• Regulation and taxation: Governments should reduce the administrative burden for early-stage businesses founded by young entrepreneurs and enact tax measures that will encourage their growth.
  • Education and training: Governments should encourage entrepreneurial education that value real life experiences – in our schools, colleges and universities and through non-traditional, community-based means.

Black Powerlist (UK)[edit]

In October 2016 Peat was listed in the 2017 Black Powerlist.

In January 2011 Peat was listed in the under 40s section of the Powerlist 2011,[11] sponsored by JP Morgan. The Powerlist is the only magazine that celebrates and highlights the most influential black people in Britain, and listed Peat alongside such illustrious names as Rio Ferdinand, Baroness Scotland, Diane Abbott MP, Mo Ibrahim, Dr John Sentamu (Archbishop of York), Trevor Phillips (Chairman, Commission for Equalities and Human Rights), David Lammy MP, Abigail Blackburn (Editor of Now Magazine), Michelle Ogundehin (Editor-in-chief, Elle Decoration), Paul Boateng (British High Commissioner to South Africa) and Tidjane Thiam.

Diana Award (Jamaica)[edit]

In 2012 Peat was instrumental in assisting the[12] Diana Award[13] to expand internationally into Jamaica,[14] and former 100m world record holder Asafa Powell became the first International Diana Award Ambassador.[15] On the visit he met with the Governor General, Sir Patrick Allen ON, GCMG, CD, former British High Commissioner to Jamaica Howard Drake OBE and the Jamaican Gov. former Minister of Youth and Culture Lisa Hanna.

BBC The Last Millionaire[edit]

In 2008 Nathaniel Peat took part in the UK based BBC Three reality TV show The Last Millionaire,[4] and he was the winner of the third episode in Cairo.

Financial Times Upstanding 100 BME Executive List[edit]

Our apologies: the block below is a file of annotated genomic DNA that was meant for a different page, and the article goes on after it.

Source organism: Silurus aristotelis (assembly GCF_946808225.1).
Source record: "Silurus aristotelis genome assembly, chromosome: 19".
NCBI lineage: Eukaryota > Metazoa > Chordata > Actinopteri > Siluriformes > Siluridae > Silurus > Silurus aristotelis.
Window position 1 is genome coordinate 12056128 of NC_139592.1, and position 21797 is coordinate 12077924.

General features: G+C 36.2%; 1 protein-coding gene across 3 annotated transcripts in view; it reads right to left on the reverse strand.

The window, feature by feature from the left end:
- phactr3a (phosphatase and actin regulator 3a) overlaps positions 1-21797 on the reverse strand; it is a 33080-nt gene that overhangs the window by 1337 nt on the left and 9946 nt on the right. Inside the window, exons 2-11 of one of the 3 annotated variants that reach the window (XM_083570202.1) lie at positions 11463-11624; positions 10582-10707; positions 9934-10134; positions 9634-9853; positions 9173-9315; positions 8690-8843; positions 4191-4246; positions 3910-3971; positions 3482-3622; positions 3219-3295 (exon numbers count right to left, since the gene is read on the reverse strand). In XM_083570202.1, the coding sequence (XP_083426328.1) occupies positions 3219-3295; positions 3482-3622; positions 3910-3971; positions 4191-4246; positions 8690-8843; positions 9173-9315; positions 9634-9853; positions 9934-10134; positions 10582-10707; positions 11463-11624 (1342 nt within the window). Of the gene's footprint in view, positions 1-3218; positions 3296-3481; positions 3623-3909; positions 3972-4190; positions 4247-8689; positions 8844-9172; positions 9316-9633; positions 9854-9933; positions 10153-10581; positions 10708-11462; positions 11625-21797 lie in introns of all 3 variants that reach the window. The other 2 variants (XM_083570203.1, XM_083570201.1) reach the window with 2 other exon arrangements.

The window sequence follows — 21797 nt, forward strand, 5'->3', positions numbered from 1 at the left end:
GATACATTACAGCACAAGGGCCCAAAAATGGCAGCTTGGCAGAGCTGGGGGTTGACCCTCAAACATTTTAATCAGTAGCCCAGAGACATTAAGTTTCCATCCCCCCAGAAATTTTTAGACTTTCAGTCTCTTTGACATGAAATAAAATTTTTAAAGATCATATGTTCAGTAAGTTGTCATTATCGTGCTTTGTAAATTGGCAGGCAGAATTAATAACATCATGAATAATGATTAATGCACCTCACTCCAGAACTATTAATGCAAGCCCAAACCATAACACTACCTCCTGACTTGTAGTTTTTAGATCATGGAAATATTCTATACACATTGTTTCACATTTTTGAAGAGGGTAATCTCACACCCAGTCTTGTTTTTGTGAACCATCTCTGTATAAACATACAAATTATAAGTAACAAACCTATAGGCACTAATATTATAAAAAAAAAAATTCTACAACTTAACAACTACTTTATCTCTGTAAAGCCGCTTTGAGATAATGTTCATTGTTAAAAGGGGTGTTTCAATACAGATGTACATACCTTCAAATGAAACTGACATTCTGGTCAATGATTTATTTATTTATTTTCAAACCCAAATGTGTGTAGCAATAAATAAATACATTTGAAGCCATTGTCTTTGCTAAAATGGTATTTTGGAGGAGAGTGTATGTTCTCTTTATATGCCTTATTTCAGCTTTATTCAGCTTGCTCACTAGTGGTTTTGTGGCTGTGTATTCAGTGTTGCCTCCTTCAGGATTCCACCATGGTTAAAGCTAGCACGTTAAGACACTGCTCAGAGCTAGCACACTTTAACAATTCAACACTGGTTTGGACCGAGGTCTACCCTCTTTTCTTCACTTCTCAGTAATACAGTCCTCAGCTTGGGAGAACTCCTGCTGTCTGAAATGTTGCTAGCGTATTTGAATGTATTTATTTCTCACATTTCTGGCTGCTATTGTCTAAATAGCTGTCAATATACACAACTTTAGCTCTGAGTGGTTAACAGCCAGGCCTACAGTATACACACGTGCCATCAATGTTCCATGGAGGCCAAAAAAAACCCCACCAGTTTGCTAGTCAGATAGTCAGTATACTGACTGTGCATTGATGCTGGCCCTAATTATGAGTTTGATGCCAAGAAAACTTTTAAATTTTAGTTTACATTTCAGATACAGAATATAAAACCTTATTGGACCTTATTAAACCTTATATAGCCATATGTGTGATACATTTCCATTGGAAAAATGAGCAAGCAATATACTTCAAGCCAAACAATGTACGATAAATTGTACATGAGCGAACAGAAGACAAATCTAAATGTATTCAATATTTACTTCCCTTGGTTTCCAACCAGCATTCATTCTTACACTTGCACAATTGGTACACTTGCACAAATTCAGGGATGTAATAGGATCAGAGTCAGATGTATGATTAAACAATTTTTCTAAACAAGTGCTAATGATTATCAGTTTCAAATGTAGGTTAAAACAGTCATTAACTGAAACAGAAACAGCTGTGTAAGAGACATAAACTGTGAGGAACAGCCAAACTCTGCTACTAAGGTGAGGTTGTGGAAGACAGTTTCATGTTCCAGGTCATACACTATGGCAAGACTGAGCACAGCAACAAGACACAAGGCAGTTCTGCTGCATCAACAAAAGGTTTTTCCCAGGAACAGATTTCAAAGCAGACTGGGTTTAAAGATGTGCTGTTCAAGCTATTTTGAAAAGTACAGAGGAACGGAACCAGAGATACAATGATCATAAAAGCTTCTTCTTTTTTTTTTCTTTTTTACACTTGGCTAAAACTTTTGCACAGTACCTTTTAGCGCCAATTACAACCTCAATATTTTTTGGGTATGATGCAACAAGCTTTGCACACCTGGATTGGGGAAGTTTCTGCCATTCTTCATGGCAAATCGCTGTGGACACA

In 2016 Peat was listed in The Financial Times UPstanding Leaders Powerlist [16] which highlights and ranks 100 executives in the US and UK who have reached senior roles in business while also fighting against discrimination and championing ethnic diversity and inclusion in the workplace and beyond. He was ranked in the Top 20 amongst other names such as Muhtar Kent, Chairman and CEO of the Coca-Cola Company; Ajay Bang, President and CEO of Mastercard; and Ken Olisa, Chairman of Restoration Partners.

In November 2018, Peat was named to the Financial Times' list of the 'Top 100 minority ethnic leaders in technology.'[17]

Awards and achievements[edit]

  • 2007 - Double Award Winner of Daily Mail's Enterprising Young Brit[3]
  • 2008 - Winner of BBC Three entrepreneur reality TV show The Last Millionaire, Cairo[4]
  • 2009 - Listed in The Observer's Entrepreneurs to watch[5]
  • 2009 - Listed in Courvoisier Future 500[5]
  • 2011 - Listed in Powerful Media Black Powerlist of Britain's most influential black people (under 40s)[11]
  • 2011 - Brunel University Alumnus of the Year Winner
  • 2011 - Winner of London Peace Award, City Hall
  • 2013 - Invited to become a Fellow RSA
  • 2013 - Winner of UPF Youth Achievement Award
  • 2013 - Winner of Precious Award "Man of the Year"
  • 2014 - International Achievement Award "Role Model of the year"
  • 2014 - Appointed Trustee to EY Foundation (Ernst & Young Foundation)
  • 2015 - JCI TOYP Award Winner UK
  • 2015 - Governor General Award of Excellence (Jamaica) "Diaspora Region" [18]
  • 2015 - Finalist in the Black British business awards
  • 2016 - Listed in Financial Times' Upstanding 100 BME Most Powerful Diversity Executives across USA, UK and Ireland[19]
  • 2017 - Listed in Financial Times' EMpower 100 BME Most Powerful Executives across UK and Ireland
  • 2017 - Listed in Powerful Media, Black Power List of Britain's most influential black people.
  • 2017 - Listed in Green Park BAME Top 100 Board Talent Index
  • 2018 - Patron EY Foundation (Ernst & Young Foundation)
  • 2018 - Fellow of the Society of Leadership Fellows, St Georges House, Windsor Castle